"Morita," she said seriously, "Aruma and I have been talking for the past few weeks." Morita felt a small, sharp tang of jealousy run through her, but she ignored it.
Laptus continued, "I remember hearing about you, a deity who could resurrect an entire army. When I got the chance to not only meet you, but train you as well, I knew it was my chance to hopefully end the war. I noticed that you didn't know anything. You tried to keep a façade of loyalty for the Dishonoreds but you were open to new opportunities. But I didn't know what to do so I pretended to be just another Heaven.
"Then I met Aruma. He was always quiet, but when I questioned him, he was always distant and cold about the Dishonoreds."
Morita said, "So you thought it would be better to have him as an ally."
Laptus shook her head. "Yes, but more importantly, the two of you were always together."
Morita was glad she couldn't blush. "Getting to me through him."
"Precisely. We talked in secret. We both agreed to subtly put ideas in your head. I tried on my part, but I never could muster the words. I always seemed to say the wrong things. Aruma and I talked about the plans we had for you. But today—" she cut off, looking through the window at the night sky. "Or rather, yesterday, wasn't planned."
"The only ones that had a plan were Scioren and Corvid." She paused. "Why are you telling me this now?"
Laptus looked back at her. Her eyes flickered down the paper in Morita's hand. "So you know that I've been with you since the beginning. Decide what you want to do."
Laptus stood up and just as she was about to leave, she added, "We will try to help and guide you, but none of us can do what you can."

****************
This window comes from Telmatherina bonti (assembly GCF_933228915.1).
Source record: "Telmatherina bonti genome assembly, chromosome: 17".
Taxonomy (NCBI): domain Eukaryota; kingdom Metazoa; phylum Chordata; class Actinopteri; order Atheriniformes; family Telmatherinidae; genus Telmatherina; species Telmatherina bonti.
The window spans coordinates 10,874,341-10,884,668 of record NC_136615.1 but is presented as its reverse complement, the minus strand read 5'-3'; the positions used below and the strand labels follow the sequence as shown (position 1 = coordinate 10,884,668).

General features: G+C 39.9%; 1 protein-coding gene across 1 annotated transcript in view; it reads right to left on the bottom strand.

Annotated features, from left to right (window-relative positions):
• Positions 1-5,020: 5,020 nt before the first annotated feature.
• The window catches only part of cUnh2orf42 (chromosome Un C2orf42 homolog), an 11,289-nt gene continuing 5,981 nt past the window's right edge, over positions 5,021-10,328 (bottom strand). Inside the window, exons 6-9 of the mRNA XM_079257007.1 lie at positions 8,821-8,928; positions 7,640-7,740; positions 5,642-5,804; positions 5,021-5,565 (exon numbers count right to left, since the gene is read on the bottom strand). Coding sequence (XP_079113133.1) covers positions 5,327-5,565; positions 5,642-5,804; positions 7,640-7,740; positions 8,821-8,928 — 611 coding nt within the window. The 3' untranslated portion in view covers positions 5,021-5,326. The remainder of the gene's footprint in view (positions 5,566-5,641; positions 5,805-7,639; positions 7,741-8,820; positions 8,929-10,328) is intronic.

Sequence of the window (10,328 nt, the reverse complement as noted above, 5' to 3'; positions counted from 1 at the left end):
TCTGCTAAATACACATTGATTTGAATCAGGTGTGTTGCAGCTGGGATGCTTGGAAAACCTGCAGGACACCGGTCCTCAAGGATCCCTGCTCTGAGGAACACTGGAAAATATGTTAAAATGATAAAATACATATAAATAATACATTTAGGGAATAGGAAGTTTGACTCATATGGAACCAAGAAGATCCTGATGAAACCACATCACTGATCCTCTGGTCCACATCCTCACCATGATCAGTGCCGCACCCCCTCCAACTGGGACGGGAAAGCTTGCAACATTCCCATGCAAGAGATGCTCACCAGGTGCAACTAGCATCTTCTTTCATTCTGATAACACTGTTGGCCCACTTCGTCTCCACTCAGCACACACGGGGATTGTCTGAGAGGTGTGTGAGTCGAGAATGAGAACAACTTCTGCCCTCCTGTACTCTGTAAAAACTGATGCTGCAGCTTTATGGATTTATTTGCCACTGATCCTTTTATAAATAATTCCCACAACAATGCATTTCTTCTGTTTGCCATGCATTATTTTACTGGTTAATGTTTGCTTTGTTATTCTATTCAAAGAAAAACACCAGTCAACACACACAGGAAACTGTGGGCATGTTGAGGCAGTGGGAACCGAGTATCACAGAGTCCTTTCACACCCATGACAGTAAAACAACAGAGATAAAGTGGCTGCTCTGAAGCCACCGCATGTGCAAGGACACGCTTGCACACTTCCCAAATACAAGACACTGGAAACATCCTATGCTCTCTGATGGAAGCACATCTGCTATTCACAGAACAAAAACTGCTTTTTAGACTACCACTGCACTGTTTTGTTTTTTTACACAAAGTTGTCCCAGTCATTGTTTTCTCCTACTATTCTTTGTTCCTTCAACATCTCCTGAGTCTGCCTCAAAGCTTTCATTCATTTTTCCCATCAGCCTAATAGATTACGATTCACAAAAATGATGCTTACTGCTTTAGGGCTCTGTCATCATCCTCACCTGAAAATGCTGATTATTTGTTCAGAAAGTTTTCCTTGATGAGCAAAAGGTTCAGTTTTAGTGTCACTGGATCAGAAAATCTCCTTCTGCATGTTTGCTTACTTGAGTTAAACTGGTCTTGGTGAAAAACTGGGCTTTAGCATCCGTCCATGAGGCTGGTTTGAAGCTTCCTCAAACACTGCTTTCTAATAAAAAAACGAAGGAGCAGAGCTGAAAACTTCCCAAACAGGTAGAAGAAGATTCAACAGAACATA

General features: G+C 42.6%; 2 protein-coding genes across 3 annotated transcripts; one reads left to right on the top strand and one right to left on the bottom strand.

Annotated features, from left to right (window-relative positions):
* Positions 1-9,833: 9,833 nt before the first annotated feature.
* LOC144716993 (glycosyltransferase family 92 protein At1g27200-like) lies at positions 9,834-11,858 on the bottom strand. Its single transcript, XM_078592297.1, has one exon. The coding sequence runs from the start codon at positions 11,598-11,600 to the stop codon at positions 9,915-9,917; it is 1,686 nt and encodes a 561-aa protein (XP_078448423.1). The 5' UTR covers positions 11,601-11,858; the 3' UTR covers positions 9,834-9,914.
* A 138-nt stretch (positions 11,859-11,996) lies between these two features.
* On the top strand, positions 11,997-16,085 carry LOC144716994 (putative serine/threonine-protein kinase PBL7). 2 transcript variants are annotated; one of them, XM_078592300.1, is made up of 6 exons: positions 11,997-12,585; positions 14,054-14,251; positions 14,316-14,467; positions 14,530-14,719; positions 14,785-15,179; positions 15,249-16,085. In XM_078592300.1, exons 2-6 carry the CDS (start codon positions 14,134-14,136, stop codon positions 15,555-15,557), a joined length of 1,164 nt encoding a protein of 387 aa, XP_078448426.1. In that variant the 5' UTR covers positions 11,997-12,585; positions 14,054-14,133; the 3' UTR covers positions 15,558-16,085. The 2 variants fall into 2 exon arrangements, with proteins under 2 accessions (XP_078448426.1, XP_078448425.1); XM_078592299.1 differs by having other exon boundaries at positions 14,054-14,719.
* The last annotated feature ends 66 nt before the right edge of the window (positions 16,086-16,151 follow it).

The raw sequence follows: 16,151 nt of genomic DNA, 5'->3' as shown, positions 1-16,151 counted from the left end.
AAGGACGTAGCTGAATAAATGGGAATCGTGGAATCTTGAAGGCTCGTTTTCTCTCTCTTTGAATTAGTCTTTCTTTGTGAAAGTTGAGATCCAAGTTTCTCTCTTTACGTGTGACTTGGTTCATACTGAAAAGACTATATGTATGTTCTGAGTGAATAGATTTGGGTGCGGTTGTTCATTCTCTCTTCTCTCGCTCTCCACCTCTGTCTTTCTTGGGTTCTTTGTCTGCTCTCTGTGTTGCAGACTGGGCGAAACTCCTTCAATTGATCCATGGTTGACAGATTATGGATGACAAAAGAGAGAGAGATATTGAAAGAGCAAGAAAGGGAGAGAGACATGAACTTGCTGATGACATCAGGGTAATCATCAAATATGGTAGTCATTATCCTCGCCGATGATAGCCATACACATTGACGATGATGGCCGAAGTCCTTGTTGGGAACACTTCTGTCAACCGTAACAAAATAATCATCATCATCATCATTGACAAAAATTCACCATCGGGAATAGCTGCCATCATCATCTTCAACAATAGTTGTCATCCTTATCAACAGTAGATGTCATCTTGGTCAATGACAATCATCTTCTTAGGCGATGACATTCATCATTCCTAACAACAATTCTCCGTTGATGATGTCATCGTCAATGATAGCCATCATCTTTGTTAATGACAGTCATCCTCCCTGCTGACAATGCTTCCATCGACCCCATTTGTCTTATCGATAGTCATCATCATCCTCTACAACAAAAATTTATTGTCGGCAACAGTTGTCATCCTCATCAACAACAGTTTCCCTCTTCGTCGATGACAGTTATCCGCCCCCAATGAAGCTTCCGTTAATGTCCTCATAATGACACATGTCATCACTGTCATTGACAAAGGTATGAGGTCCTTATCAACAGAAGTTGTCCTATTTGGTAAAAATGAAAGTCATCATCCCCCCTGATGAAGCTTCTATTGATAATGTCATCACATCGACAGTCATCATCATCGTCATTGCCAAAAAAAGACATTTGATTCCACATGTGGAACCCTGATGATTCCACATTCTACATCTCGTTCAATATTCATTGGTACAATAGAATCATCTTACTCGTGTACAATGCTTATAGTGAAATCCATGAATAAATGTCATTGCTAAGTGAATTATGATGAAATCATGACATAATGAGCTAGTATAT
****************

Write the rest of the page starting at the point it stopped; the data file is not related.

The deity left, leaving Morita to take in her words.
She looked down at Scioren's note and quickly opened it. The writing was rushed.
Find yourself in Lihared. Remember Falor, Alorza, and Volo
The rest of Volorial's name was a mess of lines and swirls. Morita frowned. Find myself in Lihared? What does that mean? And this is the last place I want to be remembering those three.
She dove into the Underworld and sought out Scioren's spirit. There was a spirit in front of her, but it wasn't Scioren.
She nearly shouted.
What do you treasure the most, Aruma? I need to bring you back!
His spirit gazed calmly at her.
Can you hear me?
He didn't respond.
What do I need to resurrect you?
The white, transparent wisp formed arms that gestured to the dome of spirits around them. She looked around. What are you trying to tell me?
She looked back to it, but Aruma's spirit was gone. It was clear that he had shown all he wanted to say.
Godsdamn you! Why do none of you ever say what you want me to know? Why do I have to uncover and decipher all your words?
Morita left the Underworld frustrated and more confused than she had been going in. She shook her head and stared at the note in her hands like the words would shift and reveal something more obvious.
She stared at it, flashbacks to the chaotic day before running through her mind, until the text started to blur and ripple. She laid down, crushing it in her palm. She covered her eyes with her arm as her mouth opened in a silent sob.
She fought the urge to curl up and mourn her friends. She wanted to cry and scream. Breathing slowly to control herself, she calmed for a second, only for another wave of emotions to crash into her.
YOU ARE READING
Silver As GlaceFantasy
They took her life, so she will destroy everything they have. Masquerades are dances of the night, ploys to cover identities as tricks are pulled behind the masks. As an outcast deemed freakish by her society, it's all 17-year-old Morita has ever w...